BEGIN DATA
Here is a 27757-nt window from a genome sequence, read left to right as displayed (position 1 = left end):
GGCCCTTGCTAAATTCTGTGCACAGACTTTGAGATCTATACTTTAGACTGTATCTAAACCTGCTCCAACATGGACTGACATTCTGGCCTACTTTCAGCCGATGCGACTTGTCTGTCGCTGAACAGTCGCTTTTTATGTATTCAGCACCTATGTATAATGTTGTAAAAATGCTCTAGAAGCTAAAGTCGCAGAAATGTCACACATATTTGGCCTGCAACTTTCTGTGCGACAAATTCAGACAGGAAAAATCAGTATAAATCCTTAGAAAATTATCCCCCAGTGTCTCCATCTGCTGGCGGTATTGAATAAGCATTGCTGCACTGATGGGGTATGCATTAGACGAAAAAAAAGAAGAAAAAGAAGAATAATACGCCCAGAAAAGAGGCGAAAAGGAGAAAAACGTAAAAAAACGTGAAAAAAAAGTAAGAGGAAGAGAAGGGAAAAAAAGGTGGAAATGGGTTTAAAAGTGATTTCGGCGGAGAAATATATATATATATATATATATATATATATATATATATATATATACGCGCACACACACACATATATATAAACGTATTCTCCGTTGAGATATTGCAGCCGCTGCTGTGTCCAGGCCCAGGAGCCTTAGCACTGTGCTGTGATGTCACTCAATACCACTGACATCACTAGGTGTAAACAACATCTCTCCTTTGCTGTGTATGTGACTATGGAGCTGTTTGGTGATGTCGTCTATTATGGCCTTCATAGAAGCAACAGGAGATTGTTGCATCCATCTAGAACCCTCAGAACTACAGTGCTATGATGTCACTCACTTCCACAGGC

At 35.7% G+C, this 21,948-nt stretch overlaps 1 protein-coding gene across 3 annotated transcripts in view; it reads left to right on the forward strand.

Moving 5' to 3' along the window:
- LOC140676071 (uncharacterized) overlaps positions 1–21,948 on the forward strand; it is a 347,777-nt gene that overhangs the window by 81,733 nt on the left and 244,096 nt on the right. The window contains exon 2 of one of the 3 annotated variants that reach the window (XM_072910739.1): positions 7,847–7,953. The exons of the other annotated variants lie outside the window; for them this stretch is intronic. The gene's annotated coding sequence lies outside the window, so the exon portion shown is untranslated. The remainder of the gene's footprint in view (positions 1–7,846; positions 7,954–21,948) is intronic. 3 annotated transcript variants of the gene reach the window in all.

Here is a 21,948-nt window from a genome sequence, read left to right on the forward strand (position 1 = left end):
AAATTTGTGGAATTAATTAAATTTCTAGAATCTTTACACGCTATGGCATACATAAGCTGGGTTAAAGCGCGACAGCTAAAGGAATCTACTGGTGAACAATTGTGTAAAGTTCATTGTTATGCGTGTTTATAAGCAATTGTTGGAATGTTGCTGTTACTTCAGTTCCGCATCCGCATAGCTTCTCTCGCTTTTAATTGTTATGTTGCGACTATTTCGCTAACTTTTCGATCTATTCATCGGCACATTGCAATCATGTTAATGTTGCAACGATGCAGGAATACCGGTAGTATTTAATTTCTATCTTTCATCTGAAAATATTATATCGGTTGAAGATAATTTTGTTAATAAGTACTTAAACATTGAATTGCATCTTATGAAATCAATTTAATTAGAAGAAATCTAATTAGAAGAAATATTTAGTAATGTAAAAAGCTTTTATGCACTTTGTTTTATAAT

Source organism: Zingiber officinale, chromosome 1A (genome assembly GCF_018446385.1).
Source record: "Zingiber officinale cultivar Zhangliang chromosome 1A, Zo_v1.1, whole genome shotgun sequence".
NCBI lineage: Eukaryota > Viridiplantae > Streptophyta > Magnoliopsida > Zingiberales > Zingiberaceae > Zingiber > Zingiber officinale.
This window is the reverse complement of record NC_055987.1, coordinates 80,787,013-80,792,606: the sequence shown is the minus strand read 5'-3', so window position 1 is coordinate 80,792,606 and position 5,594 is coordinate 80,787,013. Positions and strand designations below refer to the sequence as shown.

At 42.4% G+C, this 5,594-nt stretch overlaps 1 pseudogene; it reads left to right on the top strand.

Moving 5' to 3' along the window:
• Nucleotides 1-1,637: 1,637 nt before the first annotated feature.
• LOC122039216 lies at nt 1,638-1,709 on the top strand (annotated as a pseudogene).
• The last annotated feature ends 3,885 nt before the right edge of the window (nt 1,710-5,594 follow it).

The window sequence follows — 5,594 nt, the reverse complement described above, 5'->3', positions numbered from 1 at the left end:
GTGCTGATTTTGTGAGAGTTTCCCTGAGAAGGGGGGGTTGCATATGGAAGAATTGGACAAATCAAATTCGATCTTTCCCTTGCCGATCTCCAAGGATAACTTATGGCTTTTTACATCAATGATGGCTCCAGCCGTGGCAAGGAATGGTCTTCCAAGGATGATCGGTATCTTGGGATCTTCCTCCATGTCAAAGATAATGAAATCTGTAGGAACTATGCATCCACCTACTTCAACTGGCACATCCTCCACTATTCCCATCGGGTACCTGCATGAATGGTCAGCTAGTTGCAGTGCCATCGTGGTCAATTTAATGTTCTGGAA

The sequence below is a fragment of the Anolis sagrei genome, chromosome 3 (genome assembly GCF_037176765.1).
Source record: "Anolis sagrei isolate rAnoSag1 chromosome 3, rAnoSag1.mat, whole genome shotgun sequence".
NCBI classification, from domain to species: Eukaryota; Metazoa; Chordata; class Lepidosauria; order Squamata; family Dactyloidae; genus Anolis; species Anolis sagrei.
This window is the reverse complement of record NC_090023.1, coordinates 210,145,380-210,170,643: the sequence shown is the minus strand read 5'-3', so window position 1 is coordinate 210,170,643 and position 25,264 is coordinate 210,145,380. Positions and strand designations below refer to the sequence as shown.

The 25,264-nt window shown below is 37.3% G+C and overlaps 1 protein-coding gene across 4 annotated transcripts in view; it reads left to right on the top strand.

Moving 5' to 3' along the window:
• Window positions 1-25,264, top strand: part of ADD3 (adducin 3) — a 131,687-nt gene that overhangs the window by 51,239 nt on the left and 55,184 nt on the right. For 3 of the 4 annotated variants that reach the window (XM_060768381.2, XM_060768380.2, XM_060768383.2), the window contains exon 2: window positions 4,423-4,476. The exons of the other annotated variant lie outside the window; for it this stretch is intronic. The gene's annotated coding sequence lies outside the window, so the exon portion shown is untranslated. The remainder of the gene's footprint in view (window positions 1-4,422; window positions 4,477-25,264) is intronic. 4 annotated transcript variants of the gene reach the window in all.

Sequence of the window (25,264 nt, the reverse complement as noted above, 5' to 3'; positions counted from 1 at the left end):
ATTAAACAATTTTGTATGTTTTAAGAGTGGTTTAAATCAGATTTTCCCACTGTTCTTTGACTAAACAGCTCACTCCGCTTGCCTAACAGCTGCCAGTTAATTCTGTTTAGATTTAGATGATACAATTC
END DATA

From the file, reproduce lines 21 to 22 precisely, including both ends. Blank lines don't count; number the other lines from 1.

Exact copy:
NCBI classification, from domain to species: Eukaryota; Metazoa; Chordata; class Lepidosauria; order Squamata; family Dactyloidae; genus Anolis; species Anolis sagrei.
This window is the reverse complement of record NC_090023.1, coordinates 210,145,380-210,170,643: the sequence shown is the minus strand read 5'-3', so window position 1 is coordinate 210,170,643 and position 25,264 is coordinate 210,145,380. Positions and strand designations below refer to the sequence as shown.